Publications by authors named "John Daniel DeBord"

5 Publications

  • Page 1 of 1

Masked Multiplexed Separations to Enhance Duty Cycle for Structures for Lossless Ion Manipulations.

Anal Chem 2021 04 2;93(14):5727-5734. Epub 2021 Apr 2.

MOBILion Systems Inc., Chadds Ford, Pennsylvania 19317, United States.

The experimental paradigm of one ion packet release per spectrum severely hinders throughput in broadband ion mobility spectrometry (IMS) systems (e.g., drift tube and traveling wave systems). Ion trapping marginally mitigates this problem, but the duty cycle deficit is amplified when moving to high resolution, long pathlength systems. As a consequence, new multiplexing strategies that maximize throughput while preserving peak fidelity are essential for high-resolution IMS separations [e.g., structures for lossless ion manipulations (SLIMs) and multi-pass technologies]. Currently, broadly applicable deconvolution strategies for Hadamard-based ion multiplexing are limited to a narrow range of modulation sequences and do not fully maximize the ion signal generated during separation across an extended path length. Compared to prior Hadamard deconvolution errors that rely upon peak picking or discrete error classification, the masked deconvolution matrix technique exploits the knowledge that Hadamard transform artifacts are reflected about the central, primary signal [i.e., the true arrival time distribution (ATD)]. By randomly inducing mathematical artifacts, it is possible to identify spectral artifacts simply by their high degree of variability relative to the core ATD. It is important to note that the deweighting approach using the masked deconvolution matrix does not make any assumptions about the underlying transform and is applicable to any multiplexing strategy employing binary sequences. In addition to demonstrating a 100-fold increase in the total number of ions detected, the effective deconvolution of data from 5, 6, 7, and 8-bit pseudo-random sequences expands the utility and efficiency of the SLIM platform.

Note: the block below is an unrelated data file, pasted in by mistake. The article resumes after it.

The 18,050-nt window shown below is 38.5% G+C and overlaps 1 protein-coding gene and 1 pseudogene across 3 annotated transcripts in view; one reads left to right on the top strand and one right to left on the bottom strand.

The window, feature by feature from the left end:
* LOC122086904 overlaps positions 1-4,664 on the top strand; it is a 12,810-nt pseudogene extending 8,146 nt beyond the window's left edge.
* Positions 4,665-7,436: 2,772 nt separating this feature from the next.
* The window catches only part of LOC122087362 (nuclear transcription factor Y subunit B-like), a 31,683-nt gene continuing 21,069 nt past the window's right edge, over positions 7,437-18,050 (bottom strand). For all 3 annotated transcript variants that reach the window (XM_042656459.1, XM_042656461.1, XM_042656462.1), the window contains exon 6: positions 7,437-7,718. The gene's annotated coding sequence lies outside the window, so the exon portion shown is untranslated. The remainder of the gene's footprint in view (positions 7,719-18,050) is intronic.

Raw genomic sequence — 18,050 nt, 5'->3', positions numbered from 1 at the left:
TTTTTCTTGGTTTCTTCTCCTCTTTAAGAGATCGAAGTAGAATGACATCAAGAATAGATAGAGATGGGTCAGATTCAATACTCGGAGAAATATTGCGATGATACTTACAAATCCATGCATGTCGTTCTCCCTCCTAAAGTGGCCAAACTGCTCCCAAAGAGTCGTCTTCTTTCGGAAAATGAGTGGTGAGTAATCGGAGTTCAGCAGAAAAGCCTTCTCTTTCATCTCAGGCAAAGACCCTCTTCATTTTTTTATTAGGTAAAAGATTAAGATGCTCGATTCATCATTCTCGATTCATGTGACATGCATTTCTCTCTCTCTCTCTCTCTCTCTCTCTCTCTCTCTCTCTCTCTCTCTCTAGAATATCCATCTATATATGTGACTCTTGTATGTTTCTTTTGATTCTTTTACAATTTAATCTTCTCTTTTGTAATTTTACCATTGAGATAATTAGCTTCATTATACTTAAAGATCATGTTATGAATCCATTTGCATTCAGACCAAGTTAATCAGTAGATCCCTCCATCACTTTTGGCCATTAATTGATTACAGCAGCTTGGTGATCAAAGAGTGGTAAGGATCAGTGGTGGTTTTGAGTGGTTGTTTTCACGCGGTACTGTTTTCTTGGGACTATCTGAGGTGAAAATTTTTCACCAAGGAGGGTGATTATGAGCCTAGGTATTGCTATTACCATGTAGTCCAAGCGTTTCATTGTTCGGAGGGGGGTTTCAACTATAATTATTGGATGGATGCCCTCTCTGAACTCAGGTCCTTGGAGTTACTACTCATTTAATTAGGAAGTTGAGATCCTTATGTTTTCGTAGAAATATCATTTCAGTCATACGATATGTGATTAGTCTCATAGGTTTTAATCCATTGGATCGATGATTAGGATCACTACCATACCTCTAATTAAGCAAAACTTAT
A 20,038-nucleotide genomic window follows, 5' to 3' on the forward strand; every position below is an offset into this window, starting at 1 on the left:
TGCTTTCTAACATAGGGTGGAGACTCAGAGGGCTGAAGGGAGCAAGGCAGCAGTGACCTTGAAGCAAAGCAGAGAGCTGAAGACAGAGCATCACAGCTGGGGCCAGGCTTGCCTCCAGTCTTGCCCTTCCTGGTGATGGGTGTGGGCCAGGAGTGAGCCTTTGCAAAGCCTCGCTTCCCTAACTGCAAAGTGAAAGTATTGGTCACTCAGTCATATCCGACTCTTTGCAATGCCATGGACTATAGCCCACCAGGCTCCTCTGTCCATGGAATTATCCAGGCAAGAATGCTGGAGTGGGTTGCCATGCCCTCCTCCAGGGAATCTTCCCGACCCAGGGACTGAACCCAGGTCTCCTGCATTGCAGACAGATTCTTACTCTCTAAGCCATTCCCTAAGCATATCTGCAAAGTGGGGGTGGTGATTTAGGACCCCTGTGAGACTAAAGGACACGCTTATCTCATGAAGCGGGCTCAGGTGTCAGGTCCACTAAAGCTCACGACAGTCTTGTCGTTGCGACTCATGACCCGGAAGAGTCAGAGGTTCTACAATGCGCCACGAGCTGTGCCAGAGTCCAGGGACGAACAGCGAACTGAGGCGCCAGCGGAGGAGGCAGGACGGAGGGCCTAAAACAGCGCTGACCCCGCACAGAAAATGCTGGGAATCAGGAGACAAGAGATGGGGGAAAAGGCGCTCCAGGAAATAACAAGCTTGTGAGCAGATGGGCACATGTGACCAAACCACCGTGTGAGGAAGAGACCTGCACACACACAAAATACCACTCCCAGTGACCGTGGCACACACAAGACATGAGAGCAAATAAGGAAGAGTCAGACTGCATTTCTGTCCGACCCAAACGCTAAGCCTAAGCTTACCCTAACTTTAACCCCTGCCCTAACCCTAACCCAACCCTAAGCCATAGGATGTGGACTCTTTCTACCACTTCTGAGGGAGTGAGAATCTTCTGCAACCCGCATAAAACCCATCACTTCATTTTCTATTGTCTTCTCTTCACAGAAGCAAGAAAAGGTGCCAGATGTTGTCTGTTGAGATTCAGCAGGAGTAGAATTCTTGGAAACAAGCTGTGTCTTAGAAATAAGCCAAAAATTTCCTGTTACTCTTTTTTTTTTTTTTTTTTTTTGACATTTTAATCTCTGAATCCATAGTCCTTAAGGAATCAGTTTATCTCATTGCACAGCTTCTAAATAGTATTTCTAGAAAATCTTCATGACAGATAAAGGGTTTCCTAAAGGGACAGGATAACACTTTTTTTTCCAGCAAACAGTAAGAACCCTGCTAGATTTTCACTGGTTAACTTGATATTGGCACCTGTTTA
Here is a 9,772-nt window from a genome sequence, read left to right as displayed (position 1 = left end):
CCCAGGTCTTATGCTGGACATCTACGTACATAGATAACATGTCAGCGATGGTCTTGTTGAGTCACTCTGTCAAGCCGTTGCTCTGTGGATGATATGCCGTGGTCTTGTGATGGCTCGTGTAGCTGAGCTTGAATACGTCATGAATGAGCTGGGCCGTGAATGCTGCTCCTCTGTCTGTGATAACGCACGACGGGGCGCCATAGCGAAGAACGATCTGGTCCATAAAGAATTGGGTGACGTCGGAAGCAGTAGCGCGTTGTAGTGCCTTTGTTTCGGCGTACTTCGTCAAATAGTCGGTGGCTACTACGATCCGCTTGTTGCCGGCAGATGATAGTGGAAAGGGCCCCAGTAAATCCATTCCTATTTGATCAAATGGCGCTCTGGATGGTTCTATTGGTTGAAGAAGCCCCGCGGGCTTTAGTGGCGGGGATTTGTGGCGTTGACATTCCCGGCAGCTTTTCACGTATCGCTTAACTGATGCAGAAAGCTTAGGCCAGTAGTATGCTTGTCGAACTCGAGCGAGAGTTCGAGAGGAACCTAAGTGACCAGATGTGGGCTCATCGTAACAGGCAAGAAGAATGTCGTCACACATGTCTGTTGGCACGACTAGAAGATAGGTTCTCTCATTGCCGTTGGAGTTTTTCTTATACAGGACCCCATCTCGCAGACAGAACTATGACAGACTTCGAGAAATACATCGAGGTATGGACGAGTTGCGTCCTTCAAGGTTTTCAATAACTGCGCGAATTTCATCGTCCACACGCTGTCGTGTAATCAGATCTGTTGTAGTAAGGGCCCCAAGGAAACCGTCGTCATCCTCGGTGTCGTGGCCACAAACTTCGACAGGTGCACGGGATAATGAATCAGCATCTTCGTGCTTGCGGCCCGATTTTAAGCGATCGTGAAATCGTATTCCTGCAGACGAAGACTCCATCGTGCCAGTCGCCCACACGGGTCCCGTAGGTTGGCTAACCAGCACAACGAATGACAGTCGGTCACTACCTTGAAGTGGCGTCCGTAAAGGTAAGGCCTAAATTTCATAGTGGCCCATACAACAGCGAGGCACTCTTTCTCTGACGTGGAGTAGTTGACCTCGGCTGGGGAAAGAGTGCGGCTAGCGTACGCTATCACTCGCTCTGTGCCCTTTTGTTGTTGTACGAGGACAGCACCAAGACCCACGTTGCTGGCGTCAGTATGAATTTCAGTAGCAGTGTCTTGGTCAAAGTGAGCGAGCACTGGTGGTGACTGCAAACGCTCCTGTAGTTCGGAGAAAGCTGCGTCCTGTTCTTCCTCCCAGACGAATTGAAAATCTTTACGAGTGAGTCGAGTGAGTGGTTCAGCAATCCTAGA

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http://dx.doi.org/10.1021/acs.analchem.0c04799DOI Listing
April 2021

Lipid specific molecular ion emission as a function of the primary ion characteristics in TOF-SIMS.

J Vac Sci Technol B Nanotechnol Microelectron 2016 Sep 24;34(5):051804. Epub 2016 Aug 24.

Department of Chemistry and Biochemistry, Florida International University , Miami, Florida 33199 and Biomolecular Science Institute, Florida International University , Miami, Florida 33199.

In the present work, the emission characteristics of lipids as a function of the primary ion cluster size and energy were studied using time-of-flight secondary ion mass spectrometry (TOF-SIMS). Characteristic fragmentation patterns for common lipids are described, and changes in secondary ion (SI) yields using various primary ion beams are reported. In particular, emission characteristics were studied for pairs of small polyatomic and nanoparticle primary ion beams (e.g., Bi versus Ar and Au versus Au) based on the secondary ion yield of characteristic fragment and intact molecular ions as a function of the lipid class. Detailed descriptions of the fragmentation patterns are shown for positive and negative mode TOF-SIMS. Results demonstrate that the lipid structure largely dictates the spectral presence of molecular and/or fragment ions in each ionization mode due to the localization of the charge carrier (head group or fatty acid chain). Our results suggest that the larger the energy per atom for small polyatomic projectiles (Bi and Au), the larger the SI yield; in the case of nanoparticle projectiles, the SI increase with primary ion energy (200-500 keV range) for Au and with the decrease of the energy per atom (10-40 eV/atom range) for Ar clusters. The secondary ion yield of the molecular ion of lipids from a single standard or from a mixture of lipids does not significantly change with the primary ion identity in the positive ion mode TOF-SIMS and slightly decreases in the negative ion mode TOF-SIMS.